New Map Book Speeds Response Of Fire Apparatus
How many times have you responded to an emergency call, address in hand, and still spent valuable time creeping down the street trying to locate the correct house? The house doesn’t have a house number on it or it is in such a place that it isn’t easily seen. This has probably happened more times than you care to rememeber.
The Woodhaven, Mich., Fire Department solved this problem by using subdivision plat books available in the city’s building department, a copier that reduces, and diligent work from fire department personnel. Our dispatcher now has at his fingertips an address book containing all the residential streets and apartment complexes in our city.
The Woodhaven Fire Department consists of one full-time chief and 35 volunteer members. We are located 22 miles south of Detroit along 1-75. We provide fire and EMS services to an area of 6.6 square miles with two stations. Our city experienced the same building boom in the mid 1970s as most other suburban cities did. It was a result of this boom that created a need for such a map.
Once the task was undertaken, it was divided into the following three steps: retracing of the subdivision plat books, supplying accurate addresses, and the reducing of the maps to a workable size.
We retraced the subdivision plat books on tracing paper to give us an original size map to work with. This also removed the engineering gibberish that is normally contained on a plat map. One of our members had access to a blueprint copier which supplied us with even more working copies.
Once the maps were retraced we spent many hours filling in the correct current addresses. We were fortunate that our building department was able to supply us with most of them. The ones that they couldn’t supply were found by going from house to house recording the addresses. We found that a small tape recorder or dictating machine was very helpful with this task. It allowed us to go hack to the station and add the addresses to the map in a controlled environment. We also spent time recording all the hydrants for use on the maps.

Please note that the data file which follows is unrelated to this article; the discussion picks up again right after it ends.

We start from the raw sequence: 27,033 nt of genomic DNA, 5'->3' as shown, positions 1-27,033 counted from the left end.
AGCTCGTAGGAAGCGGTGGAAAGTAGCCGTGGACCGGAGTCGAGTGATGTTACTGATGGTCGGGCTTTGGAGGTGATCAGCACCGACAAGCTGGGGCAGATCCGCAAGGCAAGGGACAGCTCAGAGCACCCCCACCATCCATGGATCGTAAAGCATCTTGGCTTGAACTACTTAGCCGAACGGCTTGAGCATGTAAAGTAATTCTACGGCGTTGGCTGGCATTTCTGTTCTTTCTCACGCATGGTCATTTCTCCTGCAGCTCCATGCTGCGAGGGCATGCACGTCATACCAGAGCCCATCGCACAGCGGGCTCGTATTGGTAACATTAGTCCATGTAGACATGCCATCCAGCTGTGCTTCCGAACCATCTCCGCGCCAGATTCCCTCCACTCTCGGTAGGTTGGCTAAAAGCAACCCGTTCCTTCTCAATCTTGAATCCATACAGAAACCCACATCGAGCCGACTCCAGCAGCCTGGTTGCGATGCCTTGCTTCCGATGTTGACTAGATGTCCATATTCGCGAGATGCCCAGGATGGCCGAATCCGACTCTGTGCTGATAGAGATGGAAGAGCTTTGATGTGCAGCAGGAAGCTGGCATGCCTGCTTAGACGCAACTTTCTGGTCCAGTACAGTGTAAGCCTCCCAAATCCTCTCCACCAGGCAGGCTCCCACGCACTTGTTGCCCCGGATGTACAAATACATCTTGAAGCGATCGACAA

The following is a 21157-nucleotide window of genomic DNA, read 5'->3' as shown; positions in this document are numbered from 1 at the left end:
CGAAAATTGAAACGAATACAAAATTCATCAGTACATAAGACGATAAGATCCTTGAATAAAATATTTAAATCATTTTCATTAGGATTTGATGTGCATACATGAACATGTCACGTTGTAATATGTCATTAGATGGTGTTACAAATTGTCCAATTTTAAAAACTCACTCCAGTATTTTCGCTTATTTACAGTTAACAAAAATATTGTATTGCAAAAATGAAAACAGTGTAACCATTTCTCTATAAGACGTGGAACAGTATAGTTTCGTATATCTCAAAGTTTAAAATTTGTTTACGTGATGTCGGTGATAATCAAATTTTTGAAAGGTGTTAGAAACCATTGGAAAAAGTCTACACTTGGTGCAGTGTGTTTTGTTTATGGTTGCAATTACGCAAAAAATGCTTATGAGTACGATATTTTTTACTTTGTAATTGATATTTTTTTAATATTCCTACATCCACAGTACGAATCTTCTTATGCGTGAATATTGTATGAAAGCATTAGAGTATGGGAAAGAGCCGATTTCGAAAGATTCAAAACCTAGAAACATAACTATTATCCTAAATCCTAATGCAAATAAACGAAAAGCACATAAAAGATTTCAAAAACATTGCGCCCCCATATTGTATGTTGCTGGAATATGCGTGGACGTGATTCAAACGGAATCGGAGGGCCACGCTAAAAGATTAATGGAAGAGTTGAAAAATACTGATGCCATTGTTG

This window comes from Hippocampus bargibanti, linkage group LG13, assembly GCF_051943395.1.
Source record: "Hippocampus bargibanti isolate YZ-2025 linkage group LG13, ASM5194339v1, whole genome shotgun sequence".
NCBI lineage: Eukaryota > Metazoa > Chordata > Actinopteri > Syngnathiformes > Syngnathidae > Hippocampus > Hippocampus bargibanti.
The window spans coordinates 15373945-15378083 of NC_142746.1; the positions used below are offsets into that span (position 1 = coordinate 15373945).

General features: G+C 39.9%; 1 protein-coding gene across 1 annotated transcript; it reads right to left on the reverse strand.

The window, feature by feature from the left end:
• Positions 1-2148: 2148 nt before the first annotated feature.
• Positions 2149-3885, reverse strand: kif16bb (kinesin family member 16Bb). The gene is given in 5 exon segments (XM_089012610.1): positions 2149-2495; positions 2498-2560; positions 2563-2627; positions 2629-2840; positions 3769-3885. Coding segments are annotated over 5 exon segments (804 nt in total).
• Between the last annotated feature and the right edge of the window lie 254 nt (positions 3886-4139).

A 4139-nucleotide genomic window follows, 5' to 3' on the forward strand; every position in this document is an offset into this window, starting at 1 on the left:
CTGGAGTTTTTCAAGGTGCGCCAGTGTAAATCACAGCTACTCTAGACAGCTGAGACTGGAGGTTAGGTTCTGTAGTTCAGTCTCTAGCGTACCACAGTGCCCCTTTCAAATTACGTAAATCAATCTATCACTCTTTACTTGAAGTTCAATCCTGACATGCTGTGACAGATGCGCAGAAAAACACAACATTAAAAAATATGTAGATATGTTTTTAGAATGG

To verify that our addresses were accurate, we requested a listing of all the addresses on our city’s water department file. We then compared the listings to the map for accuracy. Where discrepancies were found, we again went out to the home in question and physically verified the address. We were surprised at the number of addresses that were incorrect on the water department’s listing.
When all addresses were recorded and verified, and the hydrants indicated on the maps, the final step was undertaken. We had to reduce these large maps down to an 8 ½ X 11-inch sheet and still keep them readable. Some pages were reduced into sections, spliced together and reduced again. The maps covering very large areas had to be reviewed for logical breaking points. Once all the maps were reduced down to the final size, they were placed in logical order and numbered.
We then developed an index by street name, beginning address, ending address, page number and station number. By using the beginning and ending address, page number and station number, we were able to further isolate an address for a street that overlapped more than one map. At this point the only thing left was to place it into operation. This occurred after the chiefs approval.
Our dispatcher now advises the first responding unit exactly where the house or apartment is. He can advise a responding engine where the best hydrant is. We have found that we are no longer in the dark.
The address book has helped to improve our overall performance and we hope to find other ways of using it. We are only limited by our imagination regarding possible future uses. Some of our police officers have made copies for their needs while on duty. With the maps broken up on different pages, new addresses can be added with minimal amount of effort. Additional copies can be made relatively easily. It’s a tool that doesn’t cost much, but will give you high returns.